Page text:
A government institute has stopped a portion of a stroke-prevention study because the combination of the drugs Plavix and aspirin were shown to be linked to increased rates of bleeding and death versus aspirin alone.
The study, which involved 3,000-patients, was funded by the National Institute of Neurological Disorders and Stroke (NINDS). The organization issued a clinical advisory last month about the early termination of the Plavix-aspirin arm of the study.
The study started in 2003 and was testing whether the blood thinner Plavix, co-marketed by Bristol-Myers Squibb Co. and Sanofi SA, together with aspirin could prevent recurring strokes in people who had recently suffered strokes in small vessels of the brain.
NINDS said it canceled the study after a data-safety monitoring board found in the summer that 6.5 percent of patients treated with the Plavix-aspirin combination experienced a bleeding event, versus 3.3 percent of those on aspirin alone. In addition, there were more deaths from all causes in the combination group than in the aspirin group, 5.8 percent versus 4.1 percent.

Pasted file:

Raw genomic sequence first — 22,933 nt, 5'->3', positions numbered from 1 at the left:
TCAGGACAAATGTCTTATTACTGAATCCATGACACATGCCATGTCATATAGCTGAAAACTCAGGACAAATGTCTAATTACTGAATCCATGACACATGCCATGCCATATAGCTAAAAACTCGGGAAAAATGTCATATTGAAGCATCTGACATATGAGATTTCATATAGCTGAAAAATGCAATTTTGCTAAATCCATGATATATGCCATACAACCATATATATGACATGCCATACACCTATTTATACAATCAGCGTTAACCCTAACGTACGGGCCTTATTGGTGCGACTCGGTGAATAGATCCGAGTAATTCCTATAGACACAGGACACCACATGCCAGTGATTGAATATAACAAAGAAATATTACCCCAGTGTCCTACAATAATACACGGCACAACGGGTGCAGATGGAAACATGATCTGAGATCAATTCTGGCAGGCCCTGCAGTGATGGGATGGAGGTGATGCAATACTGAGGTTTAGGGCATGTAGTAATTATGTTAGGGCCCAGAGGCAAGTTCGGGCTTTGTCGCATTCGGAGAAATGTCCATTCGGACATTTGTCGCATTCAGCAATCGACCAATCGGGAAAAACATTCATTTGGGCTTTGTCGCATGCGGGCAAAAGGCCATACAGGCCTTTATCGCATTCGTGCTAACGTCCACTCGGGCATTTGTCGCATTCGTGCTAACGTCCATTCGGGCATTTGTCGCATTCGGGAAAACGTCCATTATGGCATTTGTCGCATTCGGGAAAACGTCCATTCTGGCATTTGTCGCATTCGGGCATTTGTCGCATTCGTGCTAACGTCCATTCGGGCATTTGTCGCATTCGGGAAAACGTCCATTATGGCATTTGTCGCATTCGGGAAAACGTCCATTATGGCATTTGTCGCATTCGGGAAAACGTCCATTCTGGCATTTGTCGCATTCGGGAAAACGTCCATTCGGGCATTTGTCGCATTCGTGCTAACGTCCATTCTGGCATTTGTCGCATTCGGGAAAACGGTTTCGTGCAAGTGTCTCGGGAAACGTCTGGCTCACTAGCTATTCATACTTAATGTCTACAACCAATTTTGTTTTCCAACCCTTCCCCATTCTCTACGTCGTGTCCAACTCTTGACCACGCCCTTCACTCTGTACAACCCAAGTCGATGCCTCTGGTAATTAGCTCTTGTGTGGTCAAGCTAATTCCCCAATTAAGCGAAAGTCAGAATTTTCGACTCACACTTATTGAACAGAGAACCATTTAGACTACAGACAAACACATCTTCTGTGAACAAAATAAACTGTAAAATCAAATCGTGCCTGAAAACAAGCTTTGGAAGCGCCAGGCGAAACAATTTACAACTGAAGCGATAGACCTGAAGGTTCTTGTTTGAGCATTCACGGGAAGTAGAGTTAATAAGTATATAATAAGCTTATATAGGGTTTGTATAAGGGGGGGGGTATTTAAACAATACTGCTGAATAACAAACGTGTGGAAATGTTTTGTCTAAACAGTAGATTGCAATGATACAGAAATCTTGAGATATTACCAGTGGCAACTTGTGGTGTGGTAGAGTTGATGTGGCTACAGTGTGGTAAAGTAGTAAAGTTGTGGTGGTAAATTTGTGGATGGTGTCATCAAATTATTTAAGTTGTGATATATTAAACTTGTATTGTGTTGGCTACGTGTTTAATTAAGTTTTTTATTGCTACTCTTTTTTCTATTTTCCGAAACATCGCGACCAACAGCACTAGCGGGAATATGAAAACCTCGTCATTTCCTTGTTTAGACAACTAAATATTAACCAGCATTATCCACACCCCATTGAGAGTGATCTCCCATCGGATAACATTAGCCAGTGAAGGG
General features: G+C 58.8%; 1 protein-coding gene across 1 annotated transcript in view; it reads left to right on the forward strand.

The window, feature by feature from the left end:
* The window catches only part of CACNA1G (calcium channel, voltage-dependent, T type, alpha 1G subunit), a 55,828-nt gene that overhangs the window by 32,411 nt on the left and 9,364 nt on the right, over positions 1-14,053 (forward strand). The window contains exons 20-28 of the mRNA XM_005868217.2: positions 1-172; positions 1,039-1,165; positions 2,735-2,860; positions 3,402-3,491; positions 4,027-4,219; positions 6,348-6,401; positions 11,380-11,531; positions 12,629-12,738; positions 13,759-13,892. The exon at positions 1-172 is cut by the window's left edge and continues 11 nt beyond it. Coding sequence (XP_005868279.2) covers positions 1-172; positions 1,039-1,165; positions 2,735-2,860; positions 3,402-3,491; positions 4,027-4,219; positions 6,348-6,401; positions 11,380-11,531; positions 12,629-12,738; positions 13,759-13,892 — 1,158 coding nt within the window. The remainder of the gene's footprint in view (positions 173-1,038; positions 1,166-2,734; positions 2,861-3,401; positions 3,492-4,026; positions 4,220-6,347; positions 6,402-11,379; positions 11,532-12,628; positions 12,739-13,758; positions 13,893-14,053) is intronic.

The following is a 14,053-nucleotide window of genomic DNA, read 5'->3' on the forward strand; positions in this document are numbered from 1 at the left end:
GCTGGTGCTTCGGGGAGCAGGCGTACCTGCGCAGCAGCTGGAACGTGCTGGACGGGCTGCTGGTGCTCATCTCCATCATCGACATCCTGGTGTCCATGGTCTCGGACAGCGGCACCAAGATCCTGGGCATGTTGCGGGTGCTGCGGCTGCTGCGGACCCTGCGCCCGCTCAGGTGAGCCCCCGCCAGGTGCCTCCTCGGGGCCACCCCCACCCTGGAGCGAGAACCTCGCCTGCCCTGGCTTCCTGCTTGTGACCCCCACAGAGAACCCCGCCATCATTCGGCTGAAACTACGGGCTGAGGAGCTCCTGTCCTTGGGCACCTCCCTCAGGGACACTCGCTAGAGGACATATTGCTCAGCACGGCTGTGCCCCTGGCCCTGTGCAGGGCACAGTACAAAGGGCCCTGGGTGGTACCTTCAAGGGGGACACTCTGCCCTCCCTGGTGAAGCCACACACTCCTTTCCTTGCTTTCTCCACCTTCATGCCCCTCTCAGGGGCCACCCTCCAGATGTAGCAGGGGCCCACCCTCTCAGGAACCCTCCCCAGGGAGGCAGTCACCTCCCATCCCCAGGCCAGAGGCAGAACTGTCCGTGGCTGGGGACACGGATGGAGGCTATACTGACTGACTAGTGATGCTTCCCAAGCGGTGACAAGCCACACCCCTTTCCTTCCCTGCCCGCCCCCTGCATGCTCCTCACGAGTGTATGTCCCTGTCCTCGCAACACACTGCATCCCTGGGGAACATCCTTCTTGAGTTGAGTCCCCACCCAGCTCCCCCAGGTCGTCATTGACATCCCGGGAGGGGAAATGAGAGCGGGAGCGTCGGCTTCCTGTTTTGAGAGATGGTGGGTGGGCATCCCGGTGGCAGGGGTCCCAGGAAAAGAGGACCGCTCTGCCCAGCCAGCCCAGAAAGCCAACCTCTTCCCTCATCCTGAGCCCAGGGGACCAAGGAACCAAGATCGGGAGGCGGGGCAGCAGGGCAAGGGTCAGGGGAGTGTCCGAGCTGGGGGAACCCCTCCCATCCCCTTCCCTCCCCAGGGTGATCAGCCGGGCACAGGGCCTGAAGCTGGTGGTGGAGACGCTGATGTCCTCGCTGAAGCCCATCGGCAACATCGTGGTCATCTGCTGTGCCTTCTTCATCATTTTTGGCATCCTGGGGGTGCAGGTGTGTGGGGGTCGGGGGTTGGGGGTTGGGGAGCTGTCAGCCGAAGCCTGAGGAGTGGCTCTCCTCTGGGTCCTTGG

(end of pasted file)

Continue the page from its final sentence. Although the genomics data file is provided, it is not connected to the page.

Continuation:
The analysis also showed that the Plavix-aspirin combination was unlikely to provide a significant benefit in stroke prevention had that part of the study continued to its conclusion.
NINDS stressed that the new study doesn’t affect the approved uses of the Plavix-aspirin combination to prevent future heart attacks, strokes and other cardiovascular events in people with acute coronary syndrome, a condition that includes chest pain associated with heart attacks or unstable angina.
Researchers plan to continue a portion of the study that is testing whether blood-pressure medications can prevent strokes and cognitive decline. The study, Secondary Prevention of Small Subcortical Strokes, is expected to be completed in April 2012.